7) Beat of Promise

Obviously, percussion is the driving force in this track; the beat keeps the melody nicely in order and comes across as very fun due to its happy-go-lucky tribal feel. The melody develops interestingly, with layers of intrigue being added by additional instruments such as a bizarre, twirling woodwind line and some weirdly placed brass. However in spite of this, I can't help but think that the melody is a bit uninspired and predictable, even with its seductively exotic flair; at least the loop culminates in an obscure but curiously interesting way (at around the two minute mark). But still, this track is particularly boring. It's worth a listen, though. (7/10)

8) Even if Somebody Smashes the Window

Yet another elaborate track title; the reason for this sort of title must be to tie the music to in-game events. The scenario implied here certainly is an eccentric one, and when I first got my hands on this soundtrack I wondered what musical style would be utilised here to convey the intended message of... smashing a window. Well, you can colour me disappointed, because I was expecting a nice, fun, even bizarre track, but instead I was presented with a completely boring and monotonous attempt at relaxing music (I would've even accepted a hostile approach, to reflect the emotions of the window's owner!). The light instrumentation flutters back and forth, introducing little to no additional melodic components save the comparatively upbeat tempo at the end of one loop (a single loop seems to go forever in this track, too´┐Żand there are two-and-a-half of them!). Well, if you don't mind me I might go smash a window. After all, that'll be more exciting than listening to this track! (And even more exciting than having to compose a review on it; sympathy please). (4/10)

9) Straight Descent

One of the shorter pieces on the soundtrack, "Straight Descent" proves to be one of the more worthwhile ones. The marimba acts as the key instrumental feature, and with other exciting and effervescent facets, such as the intense piano line at the end of each loop, a very satisfying (and admittedly enjoyable) experience is had by all who listen to this piece. Even though "Straight Descent" is one of the shorter pieces on the soundtrack, it's also one of the most creative and entertaining. That's really why Hiroki Kikuta's such an acclaimed composer, due to his impressively unconventional music that always seems to attract a wide variety of listeners. (9/10)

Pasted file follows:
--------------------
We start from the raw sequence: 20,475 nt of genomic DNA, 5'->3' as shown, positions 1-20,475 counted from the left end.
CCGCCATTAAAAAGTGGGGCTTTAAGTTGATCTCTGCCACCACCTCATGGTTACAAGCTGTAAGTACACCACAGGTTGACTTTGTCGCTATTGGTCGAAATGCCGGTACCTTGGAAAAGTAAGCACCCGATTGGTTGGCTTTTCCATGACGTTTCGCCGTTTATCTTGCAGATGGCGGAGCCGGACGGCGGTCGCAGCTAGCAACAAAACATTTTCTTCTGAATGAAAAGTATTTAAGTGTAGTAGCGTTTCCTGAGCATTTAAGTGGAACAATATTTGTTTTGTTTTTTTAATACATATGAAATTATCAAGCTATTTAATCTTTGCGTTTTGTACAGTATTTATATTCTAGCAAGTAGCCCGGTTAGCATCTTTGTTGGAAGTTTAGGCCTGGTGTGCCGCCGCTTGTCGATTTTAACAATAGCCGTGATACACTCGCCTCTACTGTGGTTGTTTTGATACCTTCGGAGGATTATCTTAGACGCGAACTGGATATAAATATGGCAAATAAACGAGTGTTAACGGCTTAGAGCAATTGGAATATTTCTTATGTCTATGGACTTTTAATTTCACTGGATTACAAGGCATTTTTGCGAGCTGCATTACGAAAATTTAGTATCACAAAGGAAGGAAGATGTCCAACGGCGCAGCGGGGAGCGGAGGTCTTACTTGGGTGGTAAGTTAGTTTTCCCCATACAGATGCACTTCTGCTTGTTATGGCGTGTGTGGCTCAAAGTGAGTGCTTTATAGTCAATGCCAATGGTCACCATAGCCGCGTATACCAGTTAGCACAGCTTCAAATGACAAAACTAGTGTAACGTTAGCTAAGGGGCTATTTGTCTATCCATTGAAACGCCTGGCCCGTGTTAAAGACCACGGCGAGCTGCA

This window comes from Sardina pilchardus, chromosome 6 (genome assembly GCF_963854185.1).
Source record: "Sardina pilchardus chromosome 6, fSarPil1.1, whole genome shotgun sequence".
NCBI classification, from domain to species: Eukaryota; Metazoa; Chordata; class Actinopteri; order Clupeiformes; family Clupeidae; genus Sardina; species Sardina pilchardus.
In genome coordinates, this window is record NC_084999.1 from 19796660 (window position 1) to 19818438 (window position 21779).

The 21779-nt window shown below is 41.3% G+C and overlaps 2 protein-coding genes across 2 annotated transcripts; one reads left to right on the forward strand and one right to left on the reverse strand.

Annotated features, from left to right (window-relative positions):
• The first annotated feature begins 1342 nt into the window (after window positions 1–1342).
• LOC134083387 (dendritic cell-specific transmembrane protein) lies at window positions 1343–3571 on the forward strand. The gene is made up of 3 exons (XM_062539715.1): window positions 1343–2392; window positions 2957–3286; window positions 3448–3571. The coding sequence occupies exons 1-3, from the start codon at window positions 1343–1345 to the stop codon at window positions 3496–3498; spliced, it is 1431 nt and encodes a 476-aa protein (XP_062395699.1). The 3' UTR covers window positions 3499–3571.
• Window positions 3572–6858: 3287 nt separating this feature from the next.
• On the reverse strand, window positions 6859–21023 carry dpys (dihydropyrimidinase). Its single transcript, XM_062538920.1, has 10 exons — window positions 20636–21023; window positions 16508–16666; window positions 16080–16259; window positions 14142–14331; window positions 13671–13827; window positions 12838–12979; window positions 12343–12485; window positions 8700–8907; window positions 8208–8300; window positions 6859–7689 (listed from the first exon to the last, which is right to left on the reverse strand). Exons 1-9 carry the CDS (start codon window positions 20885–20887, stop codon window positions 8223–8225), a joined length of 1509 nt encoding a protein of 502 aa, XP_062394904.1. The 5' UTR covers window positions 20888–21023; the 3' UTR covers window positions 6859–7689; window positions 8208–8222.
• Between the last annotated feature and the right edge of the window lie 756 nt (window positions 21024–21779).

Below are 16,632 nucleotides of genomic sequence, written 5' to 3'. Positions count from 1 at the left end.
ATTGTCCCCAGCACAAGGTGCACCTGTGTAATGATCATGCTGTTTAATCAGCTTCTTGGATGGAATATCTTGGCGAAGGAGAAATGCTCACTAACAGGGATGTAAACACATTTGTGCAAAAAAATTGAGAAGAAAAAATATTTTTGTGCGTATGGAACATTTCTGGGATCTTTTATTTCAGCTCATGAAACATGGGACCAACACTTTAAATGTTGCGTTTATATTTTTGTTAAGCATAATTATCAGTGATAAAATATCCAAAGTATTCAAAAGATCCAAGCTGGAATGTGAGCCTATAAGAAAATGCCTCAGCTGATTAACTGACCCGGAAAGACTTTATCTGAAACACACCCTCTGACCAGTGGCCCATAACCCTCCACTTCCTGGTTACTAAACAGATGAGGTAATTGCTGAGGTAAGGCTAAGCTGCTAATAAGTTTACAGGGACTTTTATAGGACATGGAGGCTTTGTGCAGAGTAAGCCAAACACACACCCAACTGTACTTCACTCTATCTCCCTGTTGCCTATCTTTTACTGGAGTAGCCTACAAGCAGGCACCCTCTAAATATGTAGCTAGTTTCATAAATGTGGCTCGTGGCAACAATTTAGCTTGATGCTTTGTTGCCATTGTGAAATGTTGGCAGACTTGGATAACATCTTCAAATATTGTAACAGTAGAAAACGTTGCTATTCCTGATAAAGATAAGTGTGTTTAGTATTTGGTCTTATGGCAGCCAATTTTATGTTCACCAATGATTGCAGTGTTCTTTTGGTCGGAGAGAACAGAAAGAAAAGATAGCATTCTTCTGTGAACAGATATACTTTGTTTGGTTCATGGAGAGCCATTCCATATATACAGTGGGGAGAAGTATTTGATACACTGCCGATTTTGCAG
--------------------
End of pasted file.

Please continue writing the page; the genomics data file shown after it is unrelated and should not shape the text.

10) In a Room of Only Two People

Huh, I didn't know that eroge game scores had ambient tracks (this is the first time I've encountered such music in such a score, at least). Given I'm quite partial to ambient music when it's done well, I was interested to hear how this track would progress, as it's sadly too common for an ambient piece to fall flat due to an imperfect or out-of-place melody, whether it be too varying or too tedious. The mood here is obviously soothing and calming, but I can't help but think of the circus or an amusement park when I hear the melodic progression at 0:44 (you'll think it to; I'm not crazy). That isn't necessarily a bad thing either, since the ambience is still delicately maintained despite an increase in melodic intricacy. "In a Room of Only Two People" isn't a widely accessible piece, nor is it one that you'll come back to time and time again, but it is nice to listen to nonetheless. (8/10)

11) Plan

It's about time that this soundtrack became solid! I was beginning to worry that Kikuta-san had lost his sublime ability to create exciting, upbeat music. But "Plan" has reignited my faith in this respect, at least as far as this score is concerned. I can't help but knock my head to the percussive electric guitar (strange, no?). The ineffable introduction to each loop is also extremely appealing. The melody isn't anything to write home about, but I still manage to find this track highly enjoyable; thank goodness the man can still compose some highly addictive tunes, even if they are repetitive! (8/10)

12) Mischief

"Mischief" is another one of my favourites on the soundtrack (it's not too difficult for a track here to achieve such accolades, considering the competition). The naughtiness and frivolity conveyed by the instrumentation is infectiously merry as is the melody, eventually showcased by a woodwind instrument that adds an even more accessible, wacky vibe. In addition, the glockenspiel percussion adds an even more playful rhythmic undertone. Unashamedly, I can confidently say this track is one of the most enjoyable tracks on the score! (When it comes to an h-game score, you just know that the composer stinks when they can't even compose appropriately silly, light-hearted tunes; thankfully, Mr. Kikuta has at least passed that test!) (9/10)

13) Real Feeling

The mandolin from track 6 makes a return! The mandolin was what really made and built that track, so you can imagine the relief I felt when I heard "Real Feeling" open with the same competently sampled instrument (could be better though in all honesty). An acoustic guitar acts as an accompaniment, and eventually takes control of the melody at the climax, consequently making this track bear one of the most memorable melodies on the entire score. Additionally, the flow of this track is perfect; I could listen to it for a long time without getting bored of it. Honestly, I don't think this is perfect score material, but I'm feeling kind of generous. Giving a Kikuta soundtrack only one 10/10 would surely be blasphemous! (10/10)

14) Depression